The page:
Complex molecular and cellular mechanisms are involved in the pathway of liver fibrosis. Activation and
transformation of hepatic stellate cells (HSCs) are considered the two main reasons for the cause and development of liver
fibrosis. The peroxisome proliferator-activated receptors (PPARs) belonging to the family of ligand-activated transcription
factors play a key role in liver homeostasis, regulating adipogenesis and inhibiting fibrogenesis in HSCs. Normal
transcriptional function of PPARs contributes to maintain HSCs in quiescent phase. A reduced expression of PPARs in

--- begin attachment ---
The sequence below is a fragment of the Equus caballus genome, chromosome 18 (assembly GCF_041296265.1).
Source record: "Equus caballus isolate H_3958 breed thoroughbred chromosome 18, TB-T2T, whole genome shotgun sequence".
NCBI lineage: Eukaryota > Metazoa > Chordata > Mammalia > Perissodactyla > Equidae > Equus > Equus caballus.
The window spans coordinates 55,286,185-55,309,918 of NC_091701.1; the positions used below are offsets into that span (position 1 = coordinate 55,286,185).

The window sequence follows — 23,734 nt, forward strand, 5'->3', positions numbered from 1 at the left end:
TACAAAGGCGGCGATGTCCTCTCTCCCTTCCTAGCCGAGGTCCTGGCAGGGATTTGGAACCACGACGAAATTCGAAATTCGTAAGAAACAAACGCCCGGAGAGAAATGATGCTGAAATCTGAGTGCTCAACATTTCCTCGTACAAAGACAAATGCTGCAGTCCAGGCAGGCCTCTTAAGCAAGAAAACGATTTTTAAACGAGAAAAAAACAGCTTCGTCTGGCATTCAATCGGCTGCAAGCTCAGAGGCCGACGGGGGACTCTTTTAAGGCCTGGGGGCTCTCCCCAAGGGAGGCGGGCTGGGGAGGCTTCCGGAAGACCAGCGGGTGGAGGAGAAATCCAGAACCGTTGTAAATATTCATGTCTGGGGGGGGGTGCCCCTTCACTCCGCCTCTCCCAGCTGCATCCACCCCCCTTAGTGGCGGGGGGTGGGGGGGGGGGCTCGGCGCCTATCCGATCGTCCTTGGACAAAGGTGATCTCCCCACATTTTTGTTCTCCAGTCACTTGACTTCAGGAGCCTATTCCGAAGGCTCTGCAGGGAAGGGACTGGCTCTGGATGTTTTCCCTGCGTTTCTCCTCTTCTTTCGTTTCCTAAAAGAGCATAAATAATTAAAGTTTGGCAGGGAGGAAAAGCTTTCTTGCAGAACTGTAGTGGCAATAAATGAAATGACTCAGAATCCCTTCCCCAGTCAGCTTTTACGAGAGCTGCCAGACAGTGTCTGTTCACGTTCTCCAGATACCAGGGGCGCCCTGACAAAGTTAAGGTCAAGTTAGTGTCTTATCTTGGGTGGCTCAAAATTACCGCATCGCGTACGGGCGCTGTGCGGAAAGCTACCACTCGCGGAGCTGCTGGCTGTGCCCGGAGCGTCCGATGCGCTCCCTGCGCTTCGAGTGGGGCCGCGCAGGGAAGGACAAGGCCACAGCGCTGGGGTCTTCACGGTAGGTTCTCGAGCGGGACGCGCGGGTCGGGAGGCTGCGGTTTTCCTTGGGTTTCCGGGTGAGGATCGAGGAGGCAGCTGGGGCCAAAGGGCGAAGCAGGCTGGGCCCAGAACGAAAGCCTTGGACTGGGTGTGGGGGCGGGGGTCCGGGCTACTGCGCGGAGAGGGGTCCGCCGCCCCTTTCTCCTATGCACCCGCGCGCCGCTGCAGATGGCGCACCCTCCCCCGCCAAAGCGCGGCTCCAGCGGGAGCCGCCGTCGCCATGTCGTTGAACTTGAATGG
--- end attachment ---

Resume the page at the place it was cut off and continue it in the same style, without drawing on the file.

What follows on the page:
HSCs greatly induces a progression of liver fibrosis and an increased production of collagen. Here, we discuss role and
function of PPARs and we take into consideration molecular factors able to reduce PPARs activity in HSCs. Finally, although
further validations are needed, we illustrate novel strategies available from in vitro and animal studies on how
some PPARs-agonists have been proved effective as antifibrotic substances in liver disease.
Keywords: Cytokines, genes, HSCs, ligands, liver fibrosis, microcirculation, PPARs, antifbrotic therapy, transcription factors.
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